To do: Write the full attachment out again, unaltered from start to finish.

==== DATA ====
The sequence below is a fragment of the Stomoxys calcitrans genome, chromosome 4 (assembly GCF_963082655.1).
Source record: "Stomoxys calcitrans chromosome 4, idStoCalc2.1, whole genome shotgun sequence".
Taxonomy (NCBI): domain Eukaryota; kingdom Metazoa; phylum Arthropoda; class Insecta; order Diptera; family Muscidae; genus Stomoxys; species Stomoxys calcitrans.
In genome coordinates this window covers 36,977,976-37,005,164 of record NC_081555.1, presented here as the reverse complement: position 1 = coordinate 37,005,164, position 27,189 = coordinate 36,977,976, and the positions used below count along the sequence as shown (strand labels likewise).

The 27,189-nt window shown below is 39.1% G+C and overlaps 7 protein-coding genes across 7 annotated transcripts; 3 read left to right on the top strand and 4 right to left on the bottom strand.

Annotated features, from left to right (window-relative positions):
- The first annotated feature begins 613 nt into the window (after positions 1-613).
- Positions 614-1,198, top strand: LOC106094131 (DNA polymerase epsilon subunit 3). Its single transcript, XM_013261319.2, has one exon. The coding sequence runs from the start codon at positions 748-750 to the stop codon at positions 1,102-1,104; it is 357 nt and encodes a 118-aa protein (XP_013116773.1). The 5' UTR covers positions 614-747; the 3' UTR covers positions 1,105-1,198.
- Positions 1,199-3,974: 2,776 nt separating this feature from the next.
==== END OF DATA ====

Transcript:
The sequence below is a fragment of the Stomoxys calcitrans genome, chromosome 4 (assembly GCF_963082655.1).
Source record: "Stomoxys calcitrans chromosome 4, idStoCalc2.1, whole genome shotgun sequence".
Taxonomy (NCBI): domain Eukaryota; kingdom Metazoa; phylum Arthropoda; class Insecta; order Diptera; family Muscidae; genus Stomoxys; species Stomoxys calcitrans.
In genome coordinates this window covers 36,977,976-37,005,164 of record NC_081555.1, presented here as the reverse complement: position 1 = coordinate 37,005,164, position 27,189 = coordinate 36,977,976, and the positions used below count along the sequence as shown (strand labels likewise).

The 27,189-nt window shown below is 39.1% G+C and overlaps 7 protein-coding genes across 7 annotated transcripts; 3 read left to right on the top strand and 4 right to left on the bottom strand.

Annotated features, from left to right (window-relative positions):
- The first annotated feature begins 613 nt into the window (after positions 1-613).
- Positions 614-1,198, top strand: LOC106094131 (DNA polymerase epsilon subunit 3). Its single transcript, XM_013261319.2, has one exon. The coding sequence runs from the start codon at positions 748-750 to the stop codon at positions 1,102-1,104; it is 357 nt and encodes a 118-aa protein (XP_013116773.1). The 5' UTR covers positions 614-747; the 3' UTR covers positions 1,105-1,198.
- Positions 1,199-3,974: 2,776 nt separating this feature from the next.